Living with OCD: A Life of Obsessions and Compulsions
Living with Obsessive-Compulsive Disorder or OCD can be torturous, filled with recurrent, unwanted thoughts (obsessions) and/or repetitive behaviors (compulsions). Unfortunately, OCD isn't easy to treat.
If you saw the movie "As Good As It Gets" with Jack Nicholson you, like me, probably laughed at the antics of the lead character when he compulsively engaged in behaviors that seemed strange and thus funny at the time. In the movie it was comical, but in real life the obsessive thoughts and compulsive behaviors suffered by those with obsessive-compulsive disorder (OCD), is anything but funny. In fact, OCD is a disorder that causes severe distress and impairment.
What is OCD?
Obsessive-Compulsive Disorder, technically categorized as an anxiety disorder, is characterized by repetitive thoughts that the person realizes are unreasonable, but cannot stop thinking. Examples might be:
- "I will get a disease and die, or give the disease to someone else in my family"
- "I am contaminated in some way because I touched something"
- "I will cause damage or harm to someone, or have already done so."
- "My house will burn down; someone will rob me, my house will be flooded because I left the faucet on."
Although the sufferer realizes that these thoughts are unrealistic (and certainly unwanted), they feel helpless to stop thinking them. The only way to handle the obsessive thoughts, is to engage in repetitive behaviors called compulsions, that the person feels driven to perform. These compulsions are the other symptom of OCD and may include:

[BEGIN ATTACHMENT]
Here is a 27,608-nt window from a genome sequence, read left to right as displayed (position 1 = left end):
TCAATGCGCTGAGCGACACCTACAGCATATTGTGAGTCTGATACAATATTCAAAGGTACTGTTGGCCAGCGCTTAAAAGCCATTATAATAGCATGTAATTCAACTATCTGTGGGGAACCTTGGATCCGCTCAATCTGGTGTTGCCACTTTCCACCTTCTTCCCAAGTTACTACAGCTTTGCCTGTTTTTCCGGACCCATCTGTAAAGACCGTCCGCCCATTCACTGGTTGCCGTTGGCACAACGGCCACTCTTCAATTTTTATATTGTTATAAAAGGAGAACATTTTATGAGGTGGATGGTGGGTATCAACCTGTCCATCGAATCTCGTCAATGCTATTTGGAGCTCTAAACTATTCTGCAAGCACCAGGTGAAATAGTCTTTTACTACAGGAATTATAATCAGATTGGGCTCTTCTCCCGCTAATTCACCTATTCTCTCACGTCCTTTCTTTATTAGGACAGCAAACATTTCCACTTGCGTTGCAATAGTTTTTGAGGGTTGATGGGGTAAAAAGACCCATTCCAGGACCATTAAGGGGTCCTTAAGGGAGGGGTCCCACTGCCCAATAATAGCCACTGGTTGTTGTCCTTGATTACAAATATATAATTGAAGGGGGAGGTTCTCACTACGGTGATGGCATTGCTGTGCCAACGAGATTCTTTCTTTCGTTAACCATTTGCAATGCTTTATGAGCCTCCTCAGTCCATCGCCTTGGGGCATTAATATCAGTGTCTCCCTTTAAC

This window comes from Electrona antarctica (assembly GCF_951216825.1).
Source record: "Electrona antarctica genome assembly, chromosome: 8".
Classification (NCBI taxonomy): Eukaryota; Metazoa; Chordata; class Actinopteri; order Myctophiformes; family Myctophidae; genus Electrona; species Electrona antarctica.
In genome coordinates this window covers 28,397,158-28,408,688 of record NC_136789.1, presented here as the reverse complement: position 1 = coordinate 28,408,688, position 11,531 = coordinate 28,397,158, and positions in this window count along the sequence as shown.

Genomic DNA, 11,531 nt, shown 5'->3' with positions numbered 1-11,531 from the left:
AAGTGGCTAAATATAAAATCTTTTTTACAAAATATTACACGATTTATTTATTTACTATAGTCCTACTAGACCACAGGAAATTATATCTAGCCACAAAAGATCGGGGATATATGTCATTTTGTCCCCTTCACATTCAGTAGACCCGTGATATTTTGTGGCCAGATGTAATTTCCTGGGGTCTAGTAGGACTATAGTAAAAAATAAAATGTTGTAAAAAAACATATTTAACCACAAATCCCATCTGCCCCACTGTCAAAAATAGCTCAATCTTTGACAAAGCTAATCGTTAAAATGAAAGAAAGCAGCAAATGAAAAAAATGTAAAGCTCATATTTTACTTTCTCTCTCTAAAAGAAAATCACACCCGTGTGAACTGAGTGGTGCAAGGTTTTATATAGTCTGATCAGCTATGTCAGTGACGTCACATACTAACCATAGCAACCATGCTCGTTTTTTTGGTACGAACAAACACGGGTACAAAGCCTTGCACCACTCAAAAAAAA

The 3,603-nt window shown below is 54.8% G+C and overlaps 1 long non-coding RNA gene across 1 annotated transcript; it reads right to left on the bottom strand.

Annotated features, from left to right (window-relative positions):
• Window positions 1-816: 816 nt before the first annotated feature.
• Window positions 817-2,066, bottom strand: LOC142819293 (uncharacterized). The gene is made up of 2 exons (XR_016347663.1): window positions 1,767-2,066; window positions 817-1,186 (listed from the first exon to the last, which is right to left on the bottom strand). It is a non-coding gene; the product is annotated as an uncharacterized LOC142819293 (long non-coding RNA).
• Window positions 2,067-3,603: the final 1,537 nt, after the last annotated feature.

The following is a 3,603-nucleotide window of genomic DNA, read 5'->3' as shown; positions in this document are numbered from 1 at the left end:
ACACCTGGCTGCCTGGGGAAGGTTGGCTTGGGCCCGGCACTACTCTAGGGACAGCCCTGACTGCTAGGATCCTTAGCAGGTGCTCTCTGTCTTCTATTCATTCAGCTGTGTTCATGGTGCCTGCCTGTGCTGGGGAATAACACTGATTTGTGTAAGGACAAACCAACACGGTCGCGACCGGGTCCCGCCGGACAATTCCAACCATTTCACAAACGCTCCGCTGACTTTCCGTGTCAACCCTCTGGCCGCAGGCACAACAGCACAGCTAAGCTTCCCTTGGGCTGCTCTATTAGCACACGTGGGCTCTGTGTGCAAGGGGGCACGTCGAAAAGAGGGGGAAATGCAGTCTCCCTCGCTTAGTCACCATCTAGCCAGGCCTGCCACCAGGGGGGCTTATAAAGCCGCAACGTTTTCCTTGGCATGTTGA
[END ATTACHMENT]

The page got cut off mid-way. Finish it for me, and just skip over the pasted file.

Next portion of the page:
- performing the same action over and over
- counting in certain ways
- making sure everything is in a certain place in certain order
or other behaviors that the person feels compelled to perform --- over and over.
Obsessions and Compulsions Seem Uncontrollable
Even though the person realizes that the thoughts and behaviors don't make a lot of sense, they feel powerless to avoid them, and if they attempt to do so they experience overwhelming anxiety, which can only be controlled by re-engaging in the thoughts or behaviors.
The thoughts and behaviors of OCD take up a great deal of time and often cause the person to be late to appointments or to miss them altogether. Many OCD sufferers have learned coping techniques which may be worse than the obsessions and compulsions (for example, using drugs or alcohol to decrease the thoughts or need for behaviors). These ineffective "coping strategies" can then develop into another psychiatric condition complicating the treatment of the OCD.
The thoughts and behaviors that result from OCD are different than those in people who are just meticulous or driven to be "clean or ordered" in their lives. People with OCD may be ordered or clean, but are driven by unrealistic thoughts and will clean once, and then again and again and again.
Treatments for OCD include psychotherapy, called exposure and response prevention, as well as medications and other biologic treatments. It can be treated, but is often difficult to treat because of the extreme anxiety caused by not engaging in the thoughts or behaviors.
On the HealthyPlace TV show, we will talk specifically about the symptoms, consequences and treatments for OCD - Tuesday June 30 (5:30p PT, 7:30 CT, 8:30 ET live and on-demand on our website).
Dr. Harry Croft is a Board-Certified Psychiatrist and Medical Director of HealthyPlace.com. Dr. Croft is also the co-host of the HealthyPlace TV Show.
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(2009, June 9). Living with OCD: A Life of Obsessions and Compulsions, HealthyPlace. Retrieved on 2023, March 23 from https://www.healthyplace.com/about-hptv/croft-blog/living-with-ocd-a-life-of-obsessions-and-compulsions